The refurbished market, a trend that is revolutionising the way we consume.
While manufacturers of new products often abuse programmed obsolescence, the market for remanufactured products continues to grow. Consumers are increasingly turning to second-hand or remanufactured products in their daily lives, both at home (household appliances, computers, etc.) and at work (smartphones, computers, printers, etc.), which runs counter to the programmed obsolescence that manufacturers have been imposing for several years. In an economic context of high inflation combined with real environmental awareness, these products, which are often cheaper and above all more environmentally friendly, are attracting more and more consumers. But first let's look at the definition of a refurbished product.
What does refurbished mean?
For a product to be considered "refurbished", it must meet certain conditions:
- the product must have undergone "tests on all its functions to establish that it meets the legal safety requirements and is suitable for the use that the consumer may reasonably expect"; and
- the product must have undergone one or more "operations to restore its functionality" before the change of ownership, which means that the seller must delete any data recorded in connection with a previous use or user.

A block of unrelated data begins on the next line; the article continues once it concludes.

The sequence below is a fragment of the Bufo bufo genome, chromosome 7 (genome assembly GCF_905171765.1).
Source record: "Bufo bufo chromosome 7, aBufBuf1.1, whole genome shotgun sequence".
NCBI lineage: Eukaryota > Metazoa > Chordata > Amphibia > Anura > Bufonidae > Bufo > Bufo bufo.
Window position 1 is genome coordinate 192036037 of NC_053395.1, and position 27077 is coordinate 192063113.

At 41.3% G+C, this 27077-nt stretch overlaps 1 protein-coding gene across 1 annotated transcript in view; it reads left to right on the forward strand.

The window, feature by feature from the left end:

Reused products, a booming European market
How do you explain the growth of the refurbished market?
At European level, legislation such as the Green Deal and Green Public Procurement encourages purchasers to buy reused products.
The basic concept behind Green Public Procurement is the existence of clear, verifiable, justifiable and ambitious environmental criteria for products and services, based on a life-cycle approach and scientific evidence. In this way, circular economy products will be favoured in European public procurement.
The Green Deal is a set of proposals to adapt the EU's climate, energy, transport and taxation policies with the aim of reducing net greenhouse gas emissions by at least 55% by 2030. It includes 4 proposals to promote the purchase of circular economy products:
- Make sustainable products the norm in the European Union.
- Give consumers the means to choose.
- Focus on sectors that use the most resources and have a high potential to contribute to the circular economy.
- Guarantee less waste.
The remanufacturing market is being promoted by governments in response to the ecological crisis.
To support this market, which is part of the circular economy, the French government, for example, has set up a support system based on two points:
- The creation of a label to help develop a quality second-hand and reuse market, giving consumers clarity and confidence in refurbished products,
- Direct aid in the form of an amount paid for each item of refurbished equipment (in accordance with the applicable legal framework).
This scheme is in line with the law of 15 November aimed at reducing the environmental impact of digital technology in France.
In addition to this aid, the French government promotes and encourages public purchasers to use products from the circular economy under the AGEC law. In fact, the decree of 9 March 2021, the provisions of which came into force on 1 January 2022, requires public entities to reserve at least 20% of their purchases for refurbished or reused products. This regulation covers several product categories, including office furniture.
The refurbished printing market